Sign in with
Sign up | Sign in
Your question

Making the jump to Conroe, need advice...

Last response: in Motherboards
Share
October 1, 2006 1:07:48 AM

I am looking for specific recomendations for motherboards for a conroe rig - you can see my current setup in my sig - will be adding 4G of corsair memory dependant on the board and a conroe x6800.

I have a GX2 now but will probably go back to ATI when the R600 is out so I want crossfire capability. As I understand INtel (not alot yet but taking it all in) that means either the P965 or 975x chipset.

I have seen there was alot of early trouble with all Conroe boards so am looking for recomendations as to a good solid performace board for the Conroe. I want O/Cing capability even if I don't plan to go crazy over cooking the CPU.

Am currently considering the below boards but open to suggestions:
- MSI 975X Platinum Socket T (LGA 775) Intel 975X ATX Intel Motherboard?
- ASUS P5B Deluxe/WiFi-AP Socket T (LGA 775) Intel P965 Express ATX Intel Motherboard?
- ASUS P5W DH DELUXE/WIFI-AP Socket T (LGA 775) Intel 975X ATX Intel Motherboard?
I suppose this one is worthy of consideration allthough I have never built with DFI:
- DFI INFINITY 975X Socket T (LGA 775) Intel 975X ATX Intel Motherboard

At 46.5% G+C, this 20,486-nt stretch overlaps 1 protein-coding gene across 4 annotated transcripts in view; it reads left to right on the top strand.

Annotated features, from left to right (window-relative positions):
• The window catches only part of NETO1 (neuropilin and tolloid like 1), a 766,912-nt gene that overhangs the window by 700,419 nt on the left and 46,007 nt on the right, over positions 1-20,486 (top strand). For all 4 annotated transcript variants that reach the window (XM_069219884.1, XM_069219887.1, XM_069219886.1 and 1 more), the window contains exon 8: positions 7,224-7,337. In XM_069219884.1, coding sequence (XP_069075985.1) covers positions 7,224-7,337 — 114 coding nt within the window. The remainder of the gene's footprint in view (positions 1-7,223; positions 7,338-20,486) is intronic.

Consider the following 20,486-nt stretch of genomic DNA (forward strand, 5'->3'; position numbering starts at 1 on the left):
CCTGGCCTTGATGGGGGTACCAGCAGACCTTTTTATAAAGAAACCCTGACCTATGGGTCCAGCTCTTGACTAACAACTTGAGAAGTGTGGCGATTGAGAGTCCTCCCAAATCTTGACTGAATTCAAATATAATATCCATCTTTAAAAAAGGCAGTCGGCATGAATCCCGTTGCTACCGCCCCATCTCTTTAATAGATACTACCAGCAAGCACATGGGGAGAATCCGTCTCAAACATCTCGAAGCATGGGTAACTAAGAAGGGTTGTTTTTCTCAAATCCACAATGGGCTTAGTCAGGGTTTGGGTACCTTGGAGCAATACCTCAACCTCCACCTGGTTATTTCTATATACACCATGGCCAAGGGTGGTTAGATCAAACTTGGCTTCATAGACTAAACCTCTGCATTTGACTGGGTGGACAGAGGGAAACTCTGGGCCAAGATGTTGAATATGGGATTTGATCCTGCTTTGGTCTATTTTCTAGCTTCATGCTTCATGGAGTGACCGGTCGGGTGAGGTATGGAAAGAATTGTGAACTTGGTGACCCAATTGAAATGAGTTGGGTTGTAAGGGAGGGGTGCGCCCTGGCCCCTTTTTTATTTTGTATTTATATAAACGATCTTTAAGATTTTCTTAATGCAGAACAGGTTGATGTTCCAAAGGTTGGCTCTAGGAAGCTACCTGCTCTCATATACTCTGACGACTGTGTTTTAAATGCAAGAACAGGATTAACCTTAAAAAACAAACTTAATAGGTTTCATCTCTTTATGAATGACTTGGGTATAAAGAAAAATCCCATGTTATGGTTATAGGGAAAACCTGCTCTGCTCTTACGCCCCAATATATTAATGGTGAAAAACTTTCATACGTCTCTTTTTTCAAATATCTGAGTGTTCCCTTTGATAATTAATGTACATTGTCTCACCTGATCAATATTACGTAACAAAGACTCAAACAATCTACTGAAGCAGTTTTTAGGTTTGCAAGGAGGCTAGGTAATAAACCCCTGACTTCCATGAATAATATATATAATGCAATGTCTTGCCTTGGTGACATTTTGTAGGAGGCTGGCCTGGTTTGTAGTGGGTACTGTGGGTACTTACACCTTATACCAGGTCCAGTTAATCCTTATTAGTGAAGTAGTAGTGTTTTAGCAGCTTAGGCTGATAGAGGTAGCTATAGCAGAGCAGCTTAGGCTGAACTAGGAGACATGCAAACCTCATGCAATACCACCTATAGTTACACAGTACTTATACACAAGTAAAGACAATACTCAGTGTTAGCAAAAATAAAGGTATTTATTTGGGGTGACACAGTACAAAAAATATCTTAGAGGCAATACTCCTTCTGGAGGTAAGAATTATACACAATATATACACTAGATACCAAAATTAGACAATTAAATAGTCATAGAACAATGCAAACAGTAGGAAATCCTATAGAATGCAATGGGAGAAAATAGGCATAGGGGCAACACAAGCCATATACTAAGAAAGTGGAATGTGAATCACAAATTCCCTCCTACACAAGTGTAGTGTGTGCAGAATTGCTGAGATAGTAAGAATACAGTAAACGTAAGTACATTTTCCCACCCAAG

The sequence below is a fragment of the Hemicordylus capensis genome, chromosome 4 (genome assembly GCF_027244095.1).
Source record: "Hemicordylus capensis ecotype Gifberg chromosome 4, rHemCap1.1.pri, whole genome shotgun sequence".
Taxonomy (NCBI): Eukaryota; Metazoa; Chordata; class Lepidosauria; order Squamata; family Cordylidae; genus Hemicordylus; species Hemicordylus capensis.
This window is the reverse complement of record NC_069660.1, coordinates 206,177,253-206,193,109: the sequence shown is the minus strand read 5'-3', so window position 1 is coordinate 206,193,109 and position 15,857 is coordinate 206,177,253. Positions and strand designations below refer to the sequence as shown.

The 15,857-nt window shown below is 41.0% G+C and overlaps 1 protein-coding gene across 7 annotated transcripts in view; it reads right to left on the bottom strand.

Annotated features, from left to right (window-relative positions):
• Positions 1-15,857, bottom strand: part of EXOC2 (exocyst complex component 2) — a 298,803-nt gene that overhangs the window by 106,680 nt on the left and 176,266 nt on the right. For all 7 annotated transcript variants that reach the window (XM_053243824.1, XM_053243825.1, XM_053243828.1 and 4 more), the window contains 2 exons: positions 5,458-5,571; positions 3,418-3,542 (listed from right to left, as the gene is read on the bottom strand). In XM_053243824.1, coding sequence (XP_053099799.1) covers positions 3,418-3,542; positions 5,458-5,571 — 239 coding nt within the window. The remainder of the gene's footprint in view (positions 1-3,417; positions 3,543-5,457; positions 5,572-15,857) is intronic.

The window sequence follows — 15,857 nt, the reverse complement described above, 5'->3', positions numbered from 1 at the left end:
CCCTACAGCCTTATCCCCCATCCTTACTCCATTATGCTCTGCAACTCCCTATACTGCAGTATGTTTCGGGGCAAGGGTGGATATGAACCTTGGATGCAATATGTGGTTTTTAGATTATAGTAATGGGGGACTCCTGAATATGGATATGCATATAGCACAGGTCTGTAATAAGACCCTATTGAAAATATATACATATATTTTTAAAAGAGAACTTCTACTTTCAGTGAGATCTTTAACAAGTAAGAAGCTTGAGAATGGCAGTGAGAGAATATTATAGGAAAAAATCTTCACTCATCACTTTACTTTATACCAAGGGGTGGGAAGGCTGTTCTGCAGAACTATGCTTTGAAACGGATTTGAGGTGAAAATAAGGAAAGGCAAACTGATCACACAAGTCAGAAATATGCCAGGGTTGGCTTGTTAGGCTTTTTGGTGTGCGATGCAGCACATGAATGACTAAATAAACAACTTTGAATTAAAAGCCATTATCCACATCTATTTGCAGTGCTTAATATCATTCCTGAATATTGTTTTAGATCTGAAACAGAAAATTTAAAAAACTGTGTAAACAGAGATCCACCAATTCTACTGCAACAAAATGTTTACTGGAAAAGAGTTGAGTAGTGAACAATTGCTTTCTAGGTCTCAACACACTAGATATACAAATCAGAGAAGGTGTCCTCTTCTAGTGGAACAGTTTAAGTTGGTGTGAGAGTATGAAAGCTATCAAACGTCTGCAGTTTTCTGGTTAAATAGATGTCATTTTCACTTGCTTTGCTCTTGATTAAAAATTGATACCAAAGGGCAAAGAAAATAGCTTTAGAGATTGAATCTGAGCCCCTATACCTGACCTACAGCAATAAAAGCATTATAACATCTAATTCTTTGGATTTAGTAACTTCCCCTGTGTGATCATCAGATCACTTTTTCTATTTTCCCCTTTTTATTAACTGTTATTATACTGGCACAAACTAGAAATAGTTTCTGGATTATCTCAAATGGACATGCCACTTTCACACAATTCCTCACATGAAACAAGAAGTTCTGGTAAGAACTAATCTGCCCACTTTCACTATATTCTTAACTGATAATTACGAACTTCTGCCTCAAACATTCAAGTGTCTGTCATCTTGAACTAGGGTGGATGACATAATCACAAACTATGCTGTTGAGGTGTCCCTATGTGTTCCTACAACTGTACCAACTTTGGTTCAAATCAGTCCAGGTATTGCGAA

Current Rig:
AMD 64 FX-60, K8N Neo4, nF4 U, 2G Mushkin XP3200 DDR400, 4 WD RaptorX 10k RPM S-ATA, Promise SuperTrak EX8350 Array, OCZ 520W PS, Nvidia 7950 GX2 (1G), Audigy2 ZS, 24" WS LCD
October 1, 2006 1:35:40 AM

Any of those motherboards will serve you well, though Crossfire compatibility for the P5B is still in its infancy (P965 just got compatibility). The best one is the P5W DH but will cost a cool $260 (though this shouldn't be an issue if you're buying FX-60s and X6800s :wink: ); it's an excellent overclocker with a solid BIOS as I understand. These boards will also take a Core 2 Quad Kentsfield when they're released.

Whatever you do, hold on to that sound card, PSU, and those hard drives (though R600 may suck too much power for that PSU to handle).
October 1, 2006 1:39:35 AM

As for the ones I posted - is it your understanding that the early issues have been resolved? Aside from that, what is your sense on going forward as far as the P965x VS 975x? Originally I thought the 975x was supposed to be the performance chipset but reading around that impression has been clouded.

And what about manufacturers - in AMD world MSI and ASUS are rpetty much at the top - that hold true with Intel as well? I understand INtel branded boards are typically mroe stable but maybe less performance/overclocking able?

Definitely hanging on to the other hardware - allthough a pal is sending me an xFi - I hadn't gotten one because I just personally hate Creative so I wouldn't spend anythign for thier stuff. lol
Related resources
October 1, 2006 1:49:26 AM

Just noticed on the ASUS P5 - will not work as my Promise RAID controller needs a x4 slot - and I eventually will use both x16 slots.